Abstract:The purpose of this two group intervention study (N=94) was to determine if RNs who participated in "culture school" improved levels of cultural competence to a greater extent than RNs who attended nursing informatics classes. The Giger and Davidhizar Transcultural Assessment Model/Theory (GDTAMT) was the study's theoretical foundation (Giger & Davidhizar, 1995). A sample of 94 participants, was identified from a randomized group of all Jefferson County, Alabama RNs. Randomly assigned participants (stratified by race) experienced 8.5 hours of either culture school or nursing informatics classes and completed survey tools in three phases (preintervention, immediate post intervention, three week follow-up). The Cultural Self-Efficacy Scale (CSES) by Bernal and Froman (1987), knowledge base questions by Rooda (1990), and demographic profiles were used. Concepts empirically measured using these tools were analyzed by transcultural nursing experts for their congruence with GDTAMT. Using repeated measures analyses of covariance (race), significant differences between groups for both scales were found. Culture school participants demonstrated significantly more cultural self-efficacy and cultural knowledge, and these improvements remained during phase three. Further research is recommended to allow for greater generalizability of findings, an examination of client perceptions, and actual nurse behaviors.
Keywords: Cultural Competence, GIger-Davidhizar Transcultural Assessment Model and Theory (GDTAMT), Culture School, Cultural Knowledge, Registered Nurses, Repeated Measures ANOVA, Cultural Self Efficacy Scale (CSES)
As the population in the United States becomes increasingly diverse, nurses will need greater skill in working with people with diverse beliefs, attitudes, values, and behaviors (O'Connor, 1996). All persons have ethnicity, and all persons bring to any interaction a set of beliefs and behaviors that are rooted in their family, ethnic, and cultural backgrounds. All persons deserve to have their ethnicity valued by nurses who provide culturally competent care.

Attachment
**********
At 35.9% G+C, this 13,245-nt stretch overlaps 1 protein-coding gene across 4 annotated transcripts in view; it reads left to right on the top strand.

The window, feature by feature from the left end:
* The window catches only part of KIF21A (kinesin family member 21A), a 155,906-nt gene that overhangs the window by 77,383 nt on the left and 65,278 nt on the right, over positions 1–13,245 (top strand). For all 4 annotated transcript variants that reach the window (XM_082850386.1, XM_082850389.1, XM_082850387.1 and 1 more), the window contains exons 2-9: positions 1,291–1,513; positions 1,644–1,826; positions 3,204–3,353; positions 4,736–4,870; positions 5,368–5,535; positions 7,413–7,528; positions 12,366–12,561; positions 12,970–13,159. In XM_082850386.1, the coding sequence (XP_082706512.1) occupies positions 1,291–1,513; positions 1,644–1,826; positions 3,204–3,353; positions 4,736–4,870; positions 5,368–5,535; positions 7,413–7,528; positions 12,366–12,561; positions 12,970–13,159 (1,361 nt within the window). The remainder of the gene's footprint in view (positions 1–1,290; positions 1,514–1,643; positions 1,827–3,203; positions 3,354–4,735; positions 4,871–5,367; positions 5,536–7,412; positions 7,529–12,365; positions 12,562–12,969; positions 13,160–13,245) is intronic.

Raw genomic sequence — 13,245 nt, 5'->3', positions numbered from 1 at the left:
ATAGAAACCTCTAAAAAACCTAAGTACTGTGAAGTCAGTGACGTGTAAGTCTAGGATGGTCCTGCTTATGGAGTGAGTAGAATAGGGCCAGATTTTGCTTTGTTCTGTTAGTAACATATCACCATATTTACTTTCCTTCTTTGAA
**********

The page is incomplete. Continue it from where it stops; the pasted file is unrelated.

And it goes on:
As a process, not an end point, cultural competence is the ability to care for each individual, or group, with a sensitivity, respect, and empathy for culturally linked beliefs, values, attitudes, and behaviors. When implemented, culturally competent care has the power to increase client and provider satisfaction with the relationship, the demonstrated care, and importantly, the health outcomes (O'Connor, 1996). No matter what the cultural background of the nurse, that nurse will need cultural competence when caring for all clients and client groups.
STATEMENT OF THE PROBLEM AND STUDY SIGNIFICANCE
The specific problem investigated was the potential lack of ability by nurses in caring for clients from diverse cultures. This problem includes the need for additional skill, sensitivity, and capability on the part of nurses as they implement culturally competent care. Leininger wrote in 1989 of a great crisis in nursing, "most nurses are unprepared to function effectively with migrants and cultural strangers. It is difficult for nurses to interpret cultural behavior to know how best to help alien patients" (p. 251). She added that this ineptness caused nurses to feel helpless and therefore experience a lack of self-efficacy in their care. Because nurses are the largest healthcare work-force, nurses needed to be responsive to the changing ethnicity of America (Meleis, 1992). Unfortunately, according to O'Connor (1996) there is no single set of criteria for implementing and sustaining cultural competence.
Two studies demonstrating the lack of culturally competent nursing assessments were performed by Hart (1994) and Sharma (1988). Hart found that although pediatric nurse subjects worked with culturally diverse clients and client groups, cultural assessment forms were not available and cultural assessments were not performed. …